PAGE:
Vuescan Color Balance voes

Discussion in 'Digital Darkroom' started by peter_langfelder, Jun 5, 2005.

  1. Hello,
    I'm having trouble getting consistent (never mind good) color from negatives (but sometimes also slides) from Vuescan and a Minolta 5400 scanner. The root of the problem seems to be Vuescan's color correction algorithm whose results apparently depend on what is included in the desired crop. The following examples, all screenshots taken from the preview screen of Vuescan, illustrate the problem: This preview screenshot has White Balance set to "Neutral" and the color is alright, nothing that could not be fixed later. Note that part of the dark area on the right is cropped out (the crop area is delineated by the thin line). On the other hand, This preview screenshot has the exact same processing parameters applied except that most of the frame is included. Now the color is nothing short of useless.
    I get similar results when I select White Balance "None": This screenshot has part of the dark area cropped out and would be usable, whereas this one, differing from the previous one only in including more of the dark area on the right, is useless. I have encountered this behaviour a number of times by now and for certain situations it simply renders Vuescan useless (I scan under Linux, so vuescan is my only option).
    Can anyone please explain (or point me to an explanation) how Vuescan calculates color correction/color balance? Is there any way to disable the white balance correction and have it apply only infrared cleaning and film color conversion? (the film color conversion tables cannot depend on crop, can they?) What causes the color to go so horribly wrong?
    Thanks for all replies,
  2. I've just started scanning color negative film with my 5400. I tried:

    1. a 100% Vuescan workflow, first outputting 64bit Vuescan Raw Files

    Problem with above, I could not get decent cleaning quality, with any of the cleaning filter settings.

    2. a 50/50 Vuescan/Minolta Scan Utility workflow, doing the initial scan with Minolta Scan Utility, outputting 16 bit linear, and then using this as a Vuescan Raw File.

    Problem with above, I could not get a decent color balance. Perhaps it can be done. I have experimented a lot with color slide scans, and am quite familiar with the tricks. Tried advanced workflow, etc.

    3. a Minolta Scan Utility to Photoshop workflow, as follows:

    Scan with Minolta Scan Utility as:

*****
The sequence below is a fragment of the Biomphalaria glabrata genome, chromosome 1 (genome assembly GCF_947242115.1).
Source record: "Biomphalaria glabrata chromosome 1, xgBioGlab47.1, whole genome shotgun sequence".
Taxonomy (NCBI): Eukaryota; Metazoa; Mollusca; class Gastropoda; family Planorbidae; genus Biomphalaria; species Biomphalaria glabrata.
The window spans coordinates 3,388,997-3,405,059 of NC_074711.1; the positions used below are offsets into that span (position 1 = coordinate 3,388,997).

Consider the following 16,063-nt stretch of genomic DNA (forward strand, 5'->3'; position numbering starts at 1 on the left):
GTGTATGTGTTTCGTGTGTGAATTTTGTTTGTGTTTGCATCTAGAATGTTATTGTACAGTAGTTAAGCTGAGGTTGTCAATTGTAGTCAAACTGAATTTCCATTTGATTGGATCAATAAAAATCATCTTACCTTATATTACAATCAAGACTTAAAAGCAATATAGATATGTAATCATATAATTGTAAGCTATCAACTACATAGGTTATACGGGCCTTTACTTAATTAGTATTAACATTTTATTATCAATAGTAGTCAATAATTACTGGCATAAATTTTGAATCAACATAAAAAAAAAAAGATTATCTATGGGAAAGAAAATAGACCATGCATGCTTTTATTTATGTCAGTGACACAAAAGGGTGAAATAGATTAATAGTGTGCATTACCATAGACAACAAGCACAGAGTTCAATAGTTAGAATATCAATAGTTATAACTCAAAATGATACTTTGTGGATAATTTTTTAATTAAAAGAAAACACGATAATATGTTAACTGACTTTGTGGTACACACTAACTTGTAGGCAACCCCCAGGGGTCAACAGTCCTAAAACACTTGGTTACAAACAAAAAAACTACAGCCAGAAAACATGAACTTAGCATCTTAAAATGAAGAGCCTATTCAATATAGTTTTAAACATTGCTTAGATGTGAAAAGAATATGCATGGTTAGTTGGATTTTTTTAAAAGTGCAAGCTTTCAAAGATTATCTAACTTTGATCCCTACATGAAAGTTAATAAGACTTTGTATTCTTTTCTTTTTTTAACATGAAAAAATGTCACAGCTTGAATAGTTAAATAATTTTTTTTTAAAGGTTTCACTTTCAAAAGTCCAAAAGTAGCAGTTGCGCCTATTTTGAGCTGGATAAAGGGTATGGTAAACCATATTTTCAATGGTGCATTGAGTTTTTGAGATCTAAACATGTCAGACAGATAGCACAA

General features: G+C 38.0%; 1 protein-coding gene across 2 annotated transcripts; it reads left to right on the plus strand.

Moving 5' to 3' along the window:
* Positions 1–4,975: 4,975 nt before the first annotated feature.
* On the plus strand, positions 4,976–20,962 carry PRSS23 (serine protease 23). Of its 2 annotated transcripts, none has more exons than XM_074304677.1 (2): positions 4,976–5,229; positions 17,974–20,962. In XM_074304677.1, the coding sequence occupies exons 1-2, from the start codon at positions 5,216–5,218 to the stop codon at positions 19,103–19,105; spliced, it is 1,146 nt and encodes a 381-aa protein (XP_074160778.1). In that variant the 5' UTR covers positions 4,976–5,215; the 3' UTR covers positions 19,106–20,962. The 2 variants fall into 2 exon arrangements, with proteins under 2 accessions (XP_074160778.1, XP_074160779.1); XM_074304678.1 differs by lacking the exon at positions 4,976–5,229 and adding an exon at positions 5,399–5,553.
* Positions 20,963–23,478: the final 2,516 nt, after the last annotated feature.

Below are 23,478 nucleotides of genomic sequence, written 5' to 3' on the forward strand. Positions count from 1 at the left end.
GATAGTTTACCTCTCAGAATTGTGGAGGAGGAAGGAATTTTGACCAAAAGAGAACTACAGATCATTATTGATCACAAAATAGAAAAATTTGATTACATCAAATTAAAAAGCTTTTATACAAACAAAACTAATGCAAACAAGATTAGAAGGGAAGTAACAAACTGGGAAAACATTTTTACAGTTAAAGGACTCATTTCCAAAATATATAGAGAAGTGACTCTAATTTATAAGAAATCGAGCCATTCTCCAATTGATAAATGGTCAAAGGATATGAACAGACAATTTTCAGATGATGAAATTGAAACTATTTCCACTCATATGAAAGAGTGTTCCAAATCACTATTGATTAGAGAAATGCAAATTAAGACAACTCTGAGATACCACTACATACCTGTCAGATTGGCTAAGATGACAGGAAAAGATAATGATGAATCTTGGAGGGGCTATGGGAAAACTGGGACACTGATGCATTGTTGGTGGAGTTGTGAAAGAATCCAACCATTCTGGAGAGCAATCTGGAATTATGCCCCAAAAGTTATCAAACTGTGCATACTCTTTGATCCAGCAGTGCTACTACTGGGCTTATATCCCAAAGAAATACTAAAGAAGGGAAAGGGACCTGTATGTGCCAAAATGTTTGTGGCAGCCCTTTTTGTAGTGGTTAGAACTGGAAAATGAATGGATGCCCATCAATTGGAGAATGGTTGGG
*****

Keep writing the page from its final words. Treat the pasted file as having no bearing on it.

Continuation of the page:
As a Color Negative

    16 bit linear tiff output

    Auto Exposure on

    Auto Focus on

    No crop or rotation

    ICE/GD on

    Then, in Photoshop,:

    Clean up dust and scratches (missed by ICE)

    Crop to exclude frame (No preset size, just as close as practical to edge, with crop tool. Don't do any slight rotations prior to crop, to compensate for slight skew, it may degrade image)

    Rotate portrait images 90 degrees

    Save (to preserve unaltered original), then "save as", and in the copy:

    Image|Mode|Assign Profile:


    Image|Mode|Convert to Profile:

    Adobe RGB 1988 (with intent "relative colorimetric")

    Image|Adjustments|Invert (hotkey: <ctrl> i) (reverse the histogram)

    Apply levels with:

    .01/.03 wp/bp per channel

    with snap nuetral midtones <BAM! Spot-on color, at this point

    Arbitrary: Apply unsharp mask:


    .3 pixel radius

    0 threshold

    Convert to 8 bit and save
  3. Regarding the applying cleaning to unalter image, you can do that if you set the Vuescan Raw File to save "at save", as opposed to the more usual save "at scan". Warning, be very careful not have a custom ICC Profile, just use "built in". There is a Vuescan BUG, contrary to the helpfile, the profile IS being applied to the raw data. I recently posted a rant on the subject.

    Something you might look into, if you continue to use Vuescan, the Crop|Buffer setting affects how much of the preview window is considered in exposure calculation. The default is 15%. This means a 15% strip around the edge is ignored. I believe the distance from edge to center constitutes 100%.
  4. Woops, just noticed you say your system is Linux. Assume that means Minolta Scan Utility is not an option?
  5. Peter, not sure if this can help, but it is what I do. I have been using VueScan for several years now and find it fantastic.

    Under the 'Color' tab, set your colour Balance to 'White Balance.' This is best general setting. I notice the examples you pointed to appeared to be some sort of artificial light, maybe a camp fire? Under those conditions, try 'Tungsten', or experiment with other settings.

    Sometimes, setting your 'White Point' to zero, rather than the default of '1' will pick up a lot more highlight detail. The scan will then be flat, but all detail will be retained. Afterwards, adjust in PS to get the tonal balance that pleases you.

    I have found that much 'fiddling' beyond what I have described can make it worse. Remember, VueScan is for 'scanning.' PS is for 'adjusting.'
  6. Peter -

    Use the batch scan workflow described in the help file. Essentially, you scan a blank frame at the beginning of the roll to lock the exposure time and mask color. Then scan a 'typical' frame, and lock the color balance. When you do this, your options in the color tab change and are limited - vuescan no longer tries to change things on the fly based on the crop. Instead, it uses the locked settings. Then you can scan the entire roll with the same settings. Of course, this assumes that all of the frames were shot in similar circumstances and are not badly exposed.

    For the example you posted, you could use the cropped region of the frame you're happy with to lock the color settings. Then everything else on the roll should be OK.
  7. awahlster

    awahlster Moderator

    Why not just scan full frame and crop later?
  8. Chad, thanks a lot for the suggestion; that's precisely what I was looking for.

Share This Page